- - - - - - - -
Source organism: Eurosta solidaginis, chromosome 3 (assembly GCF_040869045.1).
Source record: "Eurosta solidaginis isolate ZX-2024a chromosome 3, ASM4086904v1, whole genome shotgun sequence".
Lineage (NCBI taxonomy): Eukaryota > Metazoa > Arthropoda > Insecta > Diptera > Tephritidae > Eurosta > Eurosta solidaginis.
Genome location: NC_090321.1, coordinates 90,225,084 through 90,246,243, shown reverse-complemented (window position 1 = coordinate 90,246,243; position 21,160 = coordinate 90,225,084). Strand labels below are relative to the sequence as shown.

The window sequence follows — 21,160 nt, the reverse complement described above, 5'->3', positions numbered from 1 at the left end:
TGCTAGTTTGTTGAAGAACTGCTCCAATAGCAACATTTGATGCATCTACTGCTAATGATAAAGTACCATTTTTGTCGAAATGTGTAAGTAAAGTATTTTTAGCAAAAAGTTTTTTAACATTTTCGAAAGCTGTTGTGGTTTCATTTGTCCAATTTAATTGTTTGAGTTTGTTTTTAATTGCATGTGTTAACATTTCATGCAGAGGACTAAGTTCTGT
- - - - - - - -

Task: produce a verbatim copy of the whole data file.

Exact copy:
Source organism: Eurosta solidaginis, chromosome 3 (assembly GCF_040869045.1).
Source record: "Eurosta solidaginis isolate ZX-2024a chromosome 3, ASM4086904v1, whole genome shotgun sequence".
Lineage (NCBI taxonomy): Eukaryota > Metazoa > Arthropoda > Insecta > Diptera > Tephritidae > Eurosta > Eurosta solidaginis.
Genome location: NC_090321.1, coordinates 90,225,084 through 90,246,243, shown reverse-complemented (window position 1 = coordinate 90,246,243; position 21,160 = coordinate 90,225,084). Strand labels below are relative to the sequence as shown.

The window sequence follows — 21,160 nt, the reverse complement described above, 5'->3', positions numbered from 1 at the left end:
TGCTAGTTTGTTGAAGAACTGCTCCAATAGCAACATTTGATGCATCTACTGCTAATGATAAAGTACCATTTTTGTCGAAATGTGTAAGTAAAGTATTTTTAGCAAAAAGTTTTTTAACATTTTCGAAAGCTGTTGTGGTTTCATTTGTCCAATTTAATTGTTTGAGTTTGTTTTTAATTGCATGTGTTAACATTTCATGCAGAGGACTAAGTTCTGT